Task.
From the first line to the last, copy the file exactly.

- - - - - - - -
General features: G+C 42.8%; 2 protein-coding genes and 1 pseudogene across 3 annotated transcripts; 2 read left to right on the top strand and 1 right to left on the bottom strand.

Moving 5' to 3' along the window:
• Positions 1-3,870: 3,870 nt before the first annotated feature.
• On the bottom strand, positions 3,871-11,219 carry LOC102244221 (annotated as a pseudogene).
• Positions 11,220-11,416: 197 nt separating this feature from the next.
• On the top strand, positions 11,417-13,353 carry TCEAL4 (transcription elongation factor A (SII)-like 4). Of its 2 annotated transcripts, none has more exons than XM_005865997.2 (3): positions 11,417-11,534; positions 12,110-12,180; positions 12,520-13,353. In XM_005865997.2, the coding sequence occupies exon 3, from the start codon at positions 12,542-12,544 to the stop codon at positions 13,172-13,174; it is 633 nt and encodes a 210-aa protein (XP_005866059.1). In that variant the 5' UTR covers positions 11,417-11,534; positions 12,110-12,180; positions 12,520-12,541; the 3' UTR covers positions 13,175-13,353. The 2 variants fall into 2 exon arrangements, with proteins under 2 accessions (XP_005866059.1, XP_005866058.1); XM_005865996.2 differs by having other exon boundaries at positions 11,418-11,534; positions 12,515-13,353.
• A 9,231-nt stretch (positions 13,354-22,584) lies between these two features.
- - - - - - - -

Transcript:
General features: G+C 42.8%; 2 protein-coding genes and 1 pseudogene across 3 annotated transcripts; 2 read left to right on the top strand and 1 right to left on the bottom strand.

Moving 5' to 3' along the window:
• Positions 1-3,870: 3,870 nt before the first annotated feature.
• On the bottom strand, positions 3,871-11,219 carry LOC102244221 (annotated as a pseudogene).
• Positions 11,220-11,416: 197 nt separating this feature from the next.
• On the top strand, positions 11,417-13,353 carry TCEAL4 (transcription elongation factor A (SII)-like 4). Of its 2 annotated transcripts, none has more exons than XM_005865997.2 (3): positions 11,417-11,534; positions 12,110-12,180; positions 12,520-13,353. In XM_005865997.2, the coding sequence occupies exon 3, from the start codon at positions 12,542-12,544 to the stop codon at positions 13,172-13,174; it is 633 nt and encodes a 210-aa protein (XP_005866059.1). In that variant the 5' UTR covers positions 11,417-11,534; positions 12,110-12,180; positions 12,520-12,541; the 3' UTR covers positions 13,175-13,353. The 2 variants fall into 2 exon arrangements, with proteins under 2 accessions (XP_005866059.1, XP_005866058.1); XM_005865996.2 differs by having other exon boundaries at positions 11,418-11,534; positions 12,515-13,353.
• A 9,231-nt stretch (positions 13,354-22,584) lies between these two features.